An article published this month in the Journal of the American Medical Association (JAMA) reported that prevalence of obesity in American youth aged 2 to 19 is over 22%. There has been a general increase in childhood obesity over the past 30 years, with differing levels of change based upon age group. Current levels suggest that continued interventions are needed to address weight among children. Furthermore, programs that target prevention of unhealthy weight gain and promotion of health and physical activity are critical.

Link to JAMA article.

Let’s Be Like Tennessee

As of July 2, 2016, Tennessee law mandates that students in grades K-1 get 225 minutes of physical activity per week while in school and that students in grade 2-6 get 160 minutes of weekly activity. This is an increase from the previous 90 minutes of required physical activity per week, a mark that will continue in grade 7-12. The Tennessee Department of Education acknowledges it will be difficult to ‘find’ time for physical activity during the school day, but recognizes that the benefit to cognition, behavior, and academic performance has the potential to outweigh any barriers.

The research supports Tennessee’s decision. So let’s all be like Tennessee…and get kids moving!

See more about Tennessee’s policy on our “In the News” page.

An Old Article, Newly Discovered

An article by the Association for Childhood Education International entitled “Childhood Obesity and Testing: What Teachers Can Do” was shared on the site in 2009. This piece, now 7 years old, offers a relatively concise overview of the relationship between obesity and academic performance for an educator who is seeking information. Citations throughout the article provide support for the five strategies proposed to address the issue at school. Although it doesn’t fit into the other sections of this website as it is not technically research, or news, or a resource, it is worthy of its own blog post…happy reading!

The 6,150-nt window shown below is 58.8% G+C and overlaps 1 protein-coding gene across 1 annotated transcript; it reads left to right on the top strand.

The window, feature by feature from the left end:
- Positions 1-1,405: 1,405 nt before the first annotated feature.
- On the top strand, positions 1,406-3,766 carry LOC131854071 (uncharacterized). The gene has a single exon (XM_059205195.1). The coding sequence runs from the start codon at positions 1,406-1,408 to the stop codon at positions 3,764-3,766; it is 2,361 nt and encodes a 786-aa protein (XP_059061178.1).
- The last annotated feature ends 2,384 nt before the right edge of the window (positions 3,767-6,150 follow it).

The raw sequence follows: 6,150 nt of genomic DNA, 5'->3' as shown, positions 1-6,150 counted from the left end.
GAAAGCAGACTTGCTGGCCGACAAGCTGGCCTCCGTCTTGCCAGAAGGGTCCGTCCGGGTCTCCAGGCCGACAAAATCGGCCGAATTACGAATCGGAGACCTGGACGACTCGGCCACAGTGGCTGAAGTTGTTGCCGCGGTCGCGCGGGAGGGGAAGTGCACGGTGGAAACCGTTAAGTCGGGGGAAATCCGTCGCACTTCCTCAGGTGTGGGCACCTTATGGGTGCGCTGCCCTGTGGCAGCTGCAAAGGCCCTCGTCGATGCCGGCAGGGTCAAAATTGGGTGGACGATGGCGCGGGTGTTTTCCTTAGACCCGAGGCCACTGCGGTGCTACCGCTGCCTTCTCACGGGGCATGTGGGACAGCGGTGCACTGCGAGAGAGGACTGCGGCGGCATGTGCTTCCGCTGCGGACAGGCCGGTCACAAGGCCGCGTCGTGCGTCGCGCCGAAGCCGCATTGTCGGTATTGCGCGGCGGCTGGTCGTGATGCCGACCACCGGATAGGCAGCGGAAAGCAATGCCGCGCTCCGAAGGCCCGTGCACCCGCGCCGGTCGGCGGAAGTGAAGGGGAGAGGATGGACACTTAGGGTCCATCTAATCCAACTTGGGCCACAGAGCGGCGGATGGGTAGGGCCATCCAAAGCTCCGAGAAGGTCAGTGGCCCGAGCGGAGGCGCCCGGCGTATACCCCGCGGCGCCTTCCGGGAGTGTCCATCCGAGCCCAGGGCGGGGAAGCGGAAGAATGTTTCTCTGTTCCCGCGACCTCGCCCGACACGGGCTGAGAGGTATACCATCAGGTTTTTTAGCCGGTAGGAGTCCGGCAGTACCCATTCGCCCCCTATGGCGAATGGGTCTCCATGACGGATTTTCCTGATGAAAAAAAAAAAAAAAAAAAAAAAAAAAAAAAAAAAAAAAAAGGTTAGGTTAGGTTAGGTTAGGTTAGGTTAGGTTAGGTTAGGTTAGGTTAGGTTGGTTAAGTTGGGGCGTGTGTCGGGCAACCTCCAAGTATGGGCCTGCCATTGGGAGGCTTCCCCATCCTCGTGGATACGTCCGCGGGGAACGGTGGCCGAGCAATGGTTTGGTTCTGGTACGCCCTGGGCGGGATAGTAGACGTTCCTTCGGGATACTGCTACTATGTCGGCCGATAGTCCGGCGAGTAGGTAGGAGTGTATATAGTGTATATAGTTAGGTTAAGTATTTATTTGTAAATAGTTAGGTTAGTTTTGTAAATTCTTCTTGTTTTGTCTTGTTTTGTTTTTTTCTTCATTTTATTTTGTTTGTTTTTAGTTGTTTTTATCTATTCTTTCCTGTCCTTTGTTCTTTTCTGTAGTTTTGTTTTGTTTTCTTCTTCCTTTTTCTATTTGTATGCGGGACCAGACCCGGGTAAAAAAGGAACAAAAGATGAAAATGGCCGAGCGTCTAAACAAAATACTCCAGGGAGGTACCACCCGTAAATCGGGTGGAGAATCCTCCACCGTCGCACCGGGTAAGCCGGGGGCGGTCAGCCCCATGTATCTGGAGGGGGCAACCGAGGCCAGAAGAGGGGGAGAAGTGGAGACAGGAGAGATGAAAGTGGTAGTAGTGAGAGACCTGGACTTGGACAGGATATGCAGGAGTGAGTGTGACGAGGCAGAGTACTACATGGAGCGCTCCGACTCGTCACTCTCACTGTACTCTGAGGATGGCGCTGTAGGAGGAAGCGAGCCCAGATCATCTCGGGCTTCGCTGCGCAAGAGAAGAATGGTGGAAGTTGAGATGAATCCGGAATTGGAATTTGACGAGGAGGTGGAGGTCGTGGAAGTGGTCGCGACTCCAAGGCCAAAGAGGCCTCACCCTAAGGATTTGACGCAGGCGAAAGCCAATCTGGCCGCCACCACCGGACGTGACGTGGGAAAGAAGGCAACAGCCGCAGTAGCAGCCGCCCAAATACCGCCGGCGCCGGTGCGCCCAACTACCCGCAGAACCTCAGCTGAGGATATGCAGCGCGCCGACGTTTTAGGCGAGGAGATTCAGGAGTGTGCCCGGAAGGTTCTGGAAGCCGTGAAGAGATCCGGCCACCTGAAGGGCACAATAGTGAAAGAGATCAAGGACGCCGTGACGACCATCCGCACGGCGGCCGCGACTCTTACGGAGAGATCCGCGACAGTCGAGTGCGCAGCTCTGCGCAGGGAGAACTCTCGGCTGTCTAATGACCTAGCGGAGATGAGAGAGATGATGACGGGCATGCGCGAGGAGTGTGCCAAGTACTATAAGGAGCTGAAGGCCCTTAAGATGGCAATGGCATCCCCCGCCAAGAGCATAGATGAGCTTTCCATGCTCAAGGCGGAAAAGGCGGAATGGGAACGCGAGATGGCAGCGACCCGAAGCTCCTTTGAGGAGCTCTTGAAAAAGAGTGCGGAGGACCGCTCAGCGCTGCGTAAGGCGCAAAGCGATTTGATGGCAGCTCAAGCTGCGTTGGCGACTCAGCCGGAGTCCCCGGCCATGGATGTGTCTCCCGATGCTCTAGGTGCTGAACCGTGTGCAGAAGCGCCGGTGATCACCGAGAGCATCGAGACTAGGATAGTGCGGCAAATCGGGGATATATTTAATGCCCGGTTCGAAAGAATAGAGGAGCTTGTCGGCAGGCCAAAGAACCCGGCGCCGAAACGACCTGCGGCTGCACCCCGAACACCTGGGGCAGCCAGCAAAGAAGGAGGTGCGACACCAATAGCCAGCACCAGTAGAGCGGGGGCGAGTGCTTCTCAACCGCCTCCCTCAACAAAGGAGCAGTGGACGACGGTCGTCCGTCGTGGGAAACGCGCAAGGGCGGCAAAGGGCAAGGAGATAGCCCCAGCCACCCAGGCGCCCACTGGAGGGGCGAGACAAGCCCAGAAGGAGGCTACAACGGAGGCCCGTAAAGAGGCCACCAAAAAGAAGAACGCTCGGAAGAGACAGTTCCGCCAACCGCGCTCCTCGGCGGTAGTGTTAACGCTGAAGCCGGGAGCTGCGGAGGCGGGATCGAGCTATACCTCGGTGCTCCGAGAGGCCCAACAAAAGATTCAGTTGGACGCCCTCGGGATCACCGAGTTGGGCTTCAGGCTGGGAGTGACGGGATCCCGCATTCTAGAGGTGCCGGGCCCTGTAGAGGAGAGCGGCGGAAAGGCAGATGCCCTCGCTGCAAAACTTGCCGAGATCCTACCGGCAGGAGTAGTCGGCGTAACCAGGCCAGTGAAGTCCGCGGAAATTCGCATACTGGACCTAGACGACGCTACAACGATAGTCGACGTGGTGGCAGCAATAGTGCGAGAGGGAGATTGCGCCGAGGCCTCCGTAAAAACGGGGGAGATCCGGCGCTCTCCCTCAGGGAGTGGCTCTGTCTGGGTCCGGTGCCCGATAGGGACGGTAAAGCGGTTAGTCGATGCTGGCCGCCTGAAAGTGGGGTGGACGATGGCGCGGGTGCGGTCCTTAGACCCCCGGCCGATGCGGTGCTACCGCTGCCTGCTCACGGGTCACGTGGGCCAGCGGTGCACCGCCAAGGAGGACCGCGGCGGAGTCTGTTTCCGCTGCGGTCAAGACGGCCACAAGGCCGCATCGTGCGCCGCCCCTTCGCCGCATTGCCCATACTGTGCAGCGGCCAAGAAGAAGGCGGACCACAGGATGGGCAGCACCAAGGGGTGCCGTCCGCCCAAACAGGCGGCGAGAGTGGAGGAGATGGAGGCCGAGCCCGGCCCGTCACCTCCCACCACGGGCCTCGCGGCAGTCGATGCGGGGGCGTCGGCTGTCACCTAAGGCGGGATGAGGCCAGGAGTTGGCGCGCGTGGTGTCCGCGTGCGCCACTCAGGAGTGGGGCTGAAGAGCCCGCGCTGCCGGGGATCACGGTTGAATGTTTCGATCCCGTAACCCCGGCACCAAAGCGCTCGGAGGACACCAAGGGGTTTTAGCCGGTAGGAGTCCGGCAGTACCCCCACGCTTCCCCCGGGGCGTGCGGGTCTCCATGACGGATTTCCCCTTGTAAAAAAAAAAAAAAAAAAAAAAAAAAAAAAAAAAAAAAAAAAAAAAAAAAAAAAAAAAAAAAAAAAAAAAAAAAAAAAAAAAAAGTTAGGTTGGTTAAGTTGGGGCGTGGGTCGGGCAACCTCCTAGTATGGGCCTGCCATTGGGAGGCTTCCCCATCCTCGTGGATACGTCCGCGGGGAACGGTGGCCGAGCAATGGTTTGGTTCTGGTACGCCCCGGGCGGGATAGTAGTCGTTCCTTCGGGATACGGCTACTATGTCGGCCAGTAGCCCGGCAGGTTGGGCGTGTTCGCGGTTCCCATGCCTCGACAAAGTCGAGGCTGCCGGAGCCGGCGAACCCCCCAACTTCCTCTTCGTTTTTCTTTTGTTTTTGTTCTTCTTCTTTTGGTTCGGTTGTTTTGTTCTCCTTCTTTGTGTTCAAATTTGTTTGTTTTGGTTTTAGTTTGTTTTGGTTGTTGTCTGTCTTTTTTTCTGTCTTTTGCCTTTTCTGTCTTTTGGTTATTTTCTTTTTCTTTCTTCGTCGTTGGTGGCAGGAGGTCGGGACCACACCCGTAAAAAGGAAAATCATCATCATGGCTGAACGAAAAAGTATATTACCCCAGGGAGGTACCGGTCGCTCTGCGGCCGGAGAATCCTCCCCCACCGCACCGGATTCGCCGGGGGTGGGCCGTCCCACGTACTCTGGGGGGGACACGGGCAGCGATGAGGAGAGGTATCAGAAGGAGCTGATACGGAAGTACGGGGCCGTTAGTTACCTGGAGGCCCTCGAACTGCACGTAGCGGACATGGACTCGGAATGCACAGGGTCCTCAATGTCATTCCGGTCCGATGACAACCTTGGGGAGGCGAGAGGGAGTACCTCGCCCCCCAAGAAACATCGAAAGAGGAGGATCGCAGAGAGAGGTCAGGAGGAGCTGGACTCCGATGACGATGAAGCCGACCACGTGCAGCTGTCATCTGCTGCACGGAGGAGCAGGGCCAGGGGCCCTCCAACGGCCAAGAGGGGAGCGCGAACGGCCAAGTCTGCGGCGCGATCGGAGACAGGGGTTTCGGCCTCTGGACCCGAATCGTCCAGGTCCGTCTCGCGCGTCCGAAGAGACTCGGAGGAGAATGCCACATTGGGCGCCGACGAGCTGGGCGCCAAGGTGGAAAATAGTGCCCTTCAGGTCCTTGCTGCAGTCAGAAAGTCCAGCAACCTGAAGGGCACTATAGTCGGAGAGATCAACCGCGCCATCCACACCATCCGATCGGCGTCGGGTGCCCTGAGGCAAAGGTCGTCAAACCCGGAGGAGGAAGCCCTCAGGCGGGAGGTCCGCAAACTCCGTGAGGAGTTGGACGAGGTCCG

View the article here.

UNICEF Kid Power…Promoting Activity and Charity

The UNICEF Kid Power Band is a partnership between UNICEF, Star Wars, and Target, and offers kids the chance to “unlock” food for malnourished children through activity. The idea combines the need for physical activity engagement among children in developed countries and the need for food for children in developing countries. One might hope that funds to feed malnourished children would be provided regardless of corresponding activity levels if the funds are available, but this concept does provide motivation to individuals with the band…and teaches children about giving to others. For more information, see the UNICEF Kid Power site. There is also a 44 second video to promote the program and to encourage kids to get active!


More Recess…for ALL Students!

Recently, several schools across the country have increased the quantity of recess that early elementary students receive (see our In the News page). Preliminary qualitative results suggest that extended or additional recess breaks facilitate an improvement in students’ focus in the class. This is consistent with empirical research that supports a connection between physical activity and time on task in the classroom. However, this research would further support offering more recess minutes to students of all grade levels. One can hypothesize that schools are hesitant to adopt this practice in standardized testing grades, but studies show that adding physical activity time is not detrimental to academic performance. As such, teachers and administrators are encouraged to consider how to increase physical activity and recess time across elementary school. Let’s get kids moving!

Update: Video link about the increased recess program (Jan. 18, 2016)

Standing Desks at the White House

The White House has requested $700,000 in funds for standing desks, prompting a social media debate about the cost-benefit analysis of standing desks. This article offers several of the benefits of standing instead of sitting at work, including links to relevant evidence, while this article includes both support and public backlash for the idea. Perhaps purposefully, in three articles including this one, there are accompanying photos of President Obama standing behind the seated desk in the Oval Office.

Considering the “no press is bad press” cliche, this White House proposal is furthering the discussion on the detrimental health impact of a sedentary lifestyle and promoting activity. Let’s take a stand!

obama on the phone in the oval office